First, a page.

The day they shot bin Laden

By Cheng Yingqi (China Daily)
Updated: 2011-06-15 08:27
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BEIJING - "Where were you when ...?"

It's a question often surrounding dramatic world events, and while most of us remember learning about the death of Osama bin Laden from the TV, Internet or word of mouth, it was a very different story for 25-year-old Chinese intern Gong Xiaosi.

She was right inside the White House when it happened.

So while media outlets were waiting on May 1 to hear why US President Barack Obama had called a sudden news conference on a Sunday night, Gong had a view behind the scenes, witnessing the politicians talk firsthand and seeing their considerations behind the carefully orchestrated public release.

The day they shot bin Laden
Gong? Xiaosi, a 25-year-old from Chengdu, recalls her 10-day intership in the white house

"The government officials and politicians had a lot of discussions about how to set the tone, and I was so lucky to be in the State Department to witness this," Gong said.

The US government was initially trapped in a dilemma about what manner to adopt - if President Barack Obama celebrated bin Laden's death with joy, it could hurt the feelings of family members of those who died in the war against terrorism and those who died in the 9/11 attacks.

However, if the president showed grief in his speech, it would not enhance the confidence of the people.

"That is why President Obama did not receive any media interviews on the day after bin Laden's death, because it was almost impossible to find a balance, and it was improper to celebrate this issue in the name of the US government," Gong said.

Instead of the president, senators and officials of the US Department of Homeland Security announced the killing as the United States' biggest victory against terrorism.

Another observation Gong found interesting was that the US government did not release any pictures of bin Laden.

"In the White House I saw a number of photos of the killing. To be frank, some looked rather dreadful with the man shot in the head and in the chest," Gong said.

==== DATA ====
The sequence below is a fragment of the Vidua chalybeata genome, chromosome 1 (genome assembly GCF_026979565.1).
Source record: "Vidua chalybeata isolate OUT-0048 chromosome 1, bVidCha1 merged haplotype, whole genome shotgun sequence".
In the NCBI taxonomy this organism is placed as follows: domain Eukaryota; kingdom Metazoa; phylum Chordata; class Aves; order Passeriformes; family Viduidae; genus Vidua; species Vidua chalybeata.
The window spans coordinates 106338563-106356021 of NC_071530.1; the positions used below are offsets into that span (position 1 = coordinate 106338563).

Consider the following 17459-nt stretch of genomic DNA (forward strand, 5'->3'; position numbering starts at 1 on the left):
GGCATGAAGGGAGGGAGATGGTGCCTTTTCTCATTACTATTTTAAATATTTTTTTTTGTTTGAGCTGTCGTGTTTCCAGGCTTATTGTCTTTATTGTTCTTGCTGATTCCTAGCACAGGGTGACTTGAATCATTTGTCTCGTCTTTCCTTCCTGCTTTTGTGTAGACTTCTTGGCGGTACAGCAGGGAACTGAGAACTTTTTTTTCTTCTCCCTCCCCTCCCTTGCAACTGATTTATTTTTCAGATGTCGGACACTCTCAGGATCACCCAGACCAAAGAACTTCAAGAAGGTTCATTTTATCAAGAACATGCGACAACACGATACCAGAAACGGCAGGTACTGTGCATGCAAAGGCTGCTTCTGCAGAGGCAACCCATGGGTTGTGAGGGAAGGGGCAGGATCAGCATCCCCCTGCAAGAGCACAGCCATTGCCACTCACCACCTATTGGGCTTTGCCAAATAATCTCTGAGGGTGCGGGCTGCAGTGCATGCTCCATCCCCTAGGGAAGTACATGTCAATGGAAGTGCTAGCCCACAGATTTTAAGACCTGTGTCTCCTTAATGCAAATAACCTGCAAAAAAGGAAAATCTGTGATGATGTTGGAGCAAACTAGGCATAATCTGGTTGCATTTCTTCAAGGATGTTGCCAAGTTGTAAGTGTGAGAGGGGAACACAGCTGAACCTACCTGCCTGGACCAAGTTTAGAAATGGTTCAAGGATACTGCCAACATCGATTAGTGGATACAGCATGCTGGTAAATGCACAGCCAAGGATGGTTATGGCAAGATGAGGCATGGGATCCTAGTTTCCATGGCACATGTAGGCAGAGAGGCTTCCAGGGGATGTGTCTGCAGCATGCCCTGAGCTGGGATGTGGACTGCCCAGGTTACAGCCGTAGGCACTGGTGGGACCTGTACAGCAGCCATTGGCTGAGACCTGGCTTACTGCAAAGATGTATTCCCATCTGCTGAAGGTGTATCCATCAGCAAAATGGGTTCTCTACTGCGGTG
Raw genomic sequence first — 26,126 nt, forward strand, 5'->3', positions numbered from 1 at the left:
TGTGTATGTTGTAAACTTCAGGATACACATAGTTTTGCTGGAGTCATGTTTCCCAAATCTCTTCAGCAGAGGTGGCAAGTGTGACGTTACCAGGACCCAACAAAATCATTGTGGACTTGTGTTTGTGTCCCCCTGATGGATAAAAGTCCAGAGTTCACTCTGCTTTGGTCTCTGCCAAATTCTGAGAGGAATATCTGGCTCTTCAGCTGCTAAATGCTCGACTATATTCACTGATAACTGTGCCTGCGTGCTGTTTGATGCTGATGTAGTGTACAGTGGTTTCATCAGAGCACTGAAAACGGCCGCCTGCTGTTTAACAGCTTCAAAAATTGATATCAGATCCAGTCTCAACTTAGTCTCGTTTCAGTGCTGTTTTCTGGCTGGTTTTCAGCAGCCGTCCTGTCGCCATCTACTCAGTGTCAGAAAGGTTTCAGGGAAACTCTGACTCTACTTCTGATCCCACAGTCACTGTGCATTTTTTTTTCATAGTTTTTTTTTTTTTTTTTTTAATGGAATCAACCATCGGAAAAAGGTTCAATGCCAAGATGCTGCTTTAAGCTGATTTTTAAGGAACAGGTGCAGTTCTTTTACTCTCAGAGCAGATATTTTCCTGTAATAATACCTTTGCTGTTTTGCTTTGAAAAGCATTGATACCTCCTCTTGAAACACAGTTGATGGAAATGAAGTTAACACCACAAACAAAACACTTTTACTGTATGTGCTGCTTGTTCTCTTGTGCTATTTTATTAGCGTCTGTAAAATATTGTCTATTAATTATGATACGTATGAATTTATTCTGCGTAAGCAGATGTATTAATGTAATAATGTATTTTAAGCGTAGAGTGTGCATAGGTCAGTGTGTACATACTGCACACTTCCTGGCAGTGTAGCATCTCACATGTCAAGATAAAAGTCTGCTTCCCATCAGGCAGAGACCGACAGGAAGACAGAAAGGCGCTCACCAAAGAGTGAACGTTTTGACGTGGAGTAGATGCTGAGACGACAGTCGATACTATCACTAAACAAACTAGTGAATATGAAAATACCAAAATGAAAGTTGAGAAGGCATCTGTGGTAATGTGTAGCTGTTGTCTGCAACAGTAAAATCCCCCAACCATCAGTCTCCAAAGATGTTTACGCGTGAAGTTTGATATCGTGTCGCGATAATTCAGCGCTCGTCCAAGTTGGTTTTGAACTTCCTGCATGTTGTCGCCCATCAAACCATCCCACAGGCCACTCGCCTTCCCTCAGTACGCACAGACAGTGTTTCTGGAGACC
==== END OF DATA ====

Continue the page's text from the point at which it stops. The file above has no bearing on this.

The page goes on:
White House officials worried that the photos would provoke revenge from terrorists, so they kept them from view.

"But when dealing with the issue, the politicians sometimes neglected the feelings of people from other countries, especially from Pakistan," Gong said.

Of the 26 interns selected worldwide to work in the White House, one was from Pakistan and was quite embarrassed when US officials kept talking about how dangerous and terrible Pakistan was.

"If the Pakistani intern were an extreme person, she would probably harbor hatred in her heart," Gong said.

Gong applied for the internship in December 2010 when the US government promised to open its gates to 26 successful females from around the globe in May.

Recommended by the Chengdu consulate of the US embassy as a promising business leader, Gong won the opportunity after two rounds of interviews.

"For me, this offers a wonderful opportunity to see the top politicians of the US face to face. As for the reason I was chosen, I guess it was my overseas experience and diligence, which supposedly represents the new generation of Chinese entrepreneurs," Gong said.

Born the daughter of a successful business couple in Chengdu, capital city of Sichuan province, Gong received a good education, enrolled in Columbia University at the age of 17 and became a designer for luxury brand Gucci after that.

In 2008, Gong returned to China to take over the family's machinery business from her parents, and managed to post yearly growth of 20 to 30 percent for the company.

"My internship in the US is also beneficial for my own career, because I learned so much from talking to politicians, bankers and entrepreneurs, who usually have to take everything into consideration," Gong said.

After spending 10 days in the White House, Gong did internships at other companies, including having the opportunity to exchange ideas with company executives of DuPont, before going back to China on May 31.

"I felt that every minute of the internship was giving me some new ideas, which I will digest and utilize for decades," she said.